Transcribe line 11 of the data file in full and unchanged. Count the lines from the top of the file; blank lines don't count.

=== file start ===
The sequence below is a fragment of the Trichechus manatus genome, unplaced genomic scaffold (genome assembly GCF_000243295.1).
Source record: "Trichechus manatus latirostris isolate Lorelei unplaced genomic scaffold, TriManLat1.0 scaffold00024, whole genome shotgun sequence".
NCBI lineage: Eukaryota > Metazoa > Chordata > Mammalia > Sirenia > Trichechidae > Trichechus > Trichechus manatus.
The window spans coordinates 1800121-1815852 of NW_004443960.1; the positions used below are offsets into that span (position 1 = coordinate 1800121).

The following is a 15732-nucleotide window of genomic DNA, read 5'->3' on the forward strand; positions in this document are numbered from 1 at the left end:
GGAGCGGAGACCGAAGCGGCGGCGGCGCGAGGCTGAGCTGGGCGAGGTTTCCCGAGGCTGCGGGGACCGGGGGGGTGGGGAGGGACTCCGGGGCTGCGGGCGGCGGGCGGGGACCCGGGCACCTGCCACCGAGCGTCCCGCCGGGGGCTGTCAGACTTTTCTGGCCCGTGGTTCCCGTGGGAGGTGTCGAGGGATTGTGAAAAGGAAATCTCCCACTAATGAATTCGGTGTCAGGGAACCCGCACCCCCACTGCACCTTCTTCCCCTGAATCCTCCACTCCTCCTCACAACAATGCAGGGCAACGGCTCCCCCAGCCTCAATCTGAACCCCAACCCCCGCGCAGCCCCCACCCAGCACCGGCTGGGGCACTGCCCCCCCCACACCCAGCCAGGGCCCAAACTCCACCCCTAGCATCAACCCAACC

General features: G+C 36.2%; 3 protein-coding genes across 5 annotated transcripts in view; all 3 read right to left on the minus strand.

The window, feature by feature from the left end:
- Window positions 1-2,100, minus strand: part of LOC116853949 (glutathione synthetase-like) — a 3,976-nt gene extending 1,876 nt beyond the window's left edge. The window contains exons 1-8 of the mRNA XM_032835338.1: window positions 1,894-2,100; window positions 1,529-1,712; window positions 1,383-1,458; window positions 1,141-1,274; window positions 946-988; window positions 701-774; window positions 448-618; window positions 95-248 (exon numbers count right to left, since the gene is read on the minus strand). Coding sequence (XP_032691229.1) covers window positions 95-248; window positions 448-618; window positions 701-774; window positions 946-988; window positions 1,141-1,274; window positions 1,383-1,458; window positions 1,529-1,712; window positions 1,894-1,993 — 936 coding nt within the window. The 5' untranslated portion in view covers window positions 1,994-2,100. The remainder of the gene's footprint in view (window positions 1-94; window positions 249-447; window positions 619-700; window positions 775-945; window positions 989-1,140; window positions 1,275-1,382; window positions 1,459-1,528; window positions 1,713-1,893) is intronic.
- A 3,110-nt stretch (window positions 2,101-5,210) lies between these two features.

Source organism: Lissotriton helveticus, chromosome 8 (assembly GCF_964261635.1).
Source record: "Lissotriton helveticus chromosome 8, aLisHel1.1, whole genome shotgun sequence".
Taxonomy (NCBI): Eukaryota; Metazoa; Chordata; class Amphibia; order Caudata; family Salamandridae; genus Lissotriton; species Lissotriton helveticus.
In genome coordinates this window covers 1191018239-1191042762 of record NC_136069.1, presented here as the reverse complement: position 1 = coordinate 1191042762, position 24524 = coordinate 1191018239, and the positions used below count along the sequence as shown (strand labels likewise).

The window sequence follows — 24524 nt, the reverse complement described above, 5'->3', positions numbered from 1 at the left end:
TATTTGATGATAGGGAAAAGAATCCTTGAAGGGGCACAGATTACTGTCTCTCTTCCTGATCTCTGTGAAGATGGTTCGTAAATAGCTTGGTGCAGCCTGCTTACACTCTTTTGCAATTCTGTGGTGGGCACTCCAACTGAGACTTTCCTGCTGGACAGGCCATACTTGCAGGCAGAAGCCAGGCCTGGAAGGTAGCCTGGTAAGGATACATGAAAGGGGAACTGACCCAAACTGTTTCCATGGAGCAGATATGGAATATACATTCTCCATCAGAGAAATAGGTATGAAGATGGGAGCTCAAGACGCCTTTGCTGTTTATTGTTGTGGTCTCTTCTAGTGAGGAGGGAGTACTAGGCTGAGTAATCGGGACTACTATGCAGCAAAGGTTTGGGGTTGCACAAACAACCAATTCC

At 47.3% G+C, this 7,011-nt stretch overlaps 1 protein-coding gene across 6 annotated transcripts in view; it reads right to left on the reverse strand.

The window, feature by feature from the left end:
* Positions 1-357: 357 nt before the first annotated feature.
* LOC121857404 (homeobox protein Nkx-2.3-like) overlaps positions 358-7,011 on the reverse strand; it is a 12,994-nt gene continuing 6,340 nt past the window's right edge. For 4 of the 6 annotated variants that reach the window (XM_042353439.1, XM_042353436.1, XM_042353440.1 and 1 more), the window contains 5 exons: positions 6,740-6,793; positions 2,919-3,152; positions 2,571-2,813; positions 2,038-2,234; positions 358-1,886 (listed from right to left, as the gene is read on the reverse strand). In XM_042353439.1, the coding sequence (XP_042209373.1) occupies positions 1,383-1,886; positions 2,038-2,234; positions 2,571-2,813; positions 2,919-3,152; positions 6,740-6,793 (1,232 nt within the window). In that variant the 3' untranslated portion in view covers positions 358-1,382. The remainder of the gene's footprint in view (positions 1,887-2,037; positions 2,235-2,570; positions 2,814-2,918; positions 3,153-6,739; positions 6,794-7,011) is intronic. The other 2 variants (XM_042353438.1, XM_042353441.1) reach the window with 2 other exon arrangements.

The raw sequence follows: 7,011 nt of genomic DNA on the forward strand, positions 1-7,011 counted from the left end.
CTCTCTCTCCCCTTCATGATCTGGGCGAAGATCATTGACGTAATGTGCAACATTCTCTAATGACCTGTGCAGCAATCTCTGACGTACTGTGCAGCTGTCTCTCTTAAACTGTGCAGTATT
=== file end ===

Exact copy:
Source organism: Lissotriton helveticus, chromosome 8 (assembly GCF_964261635.1).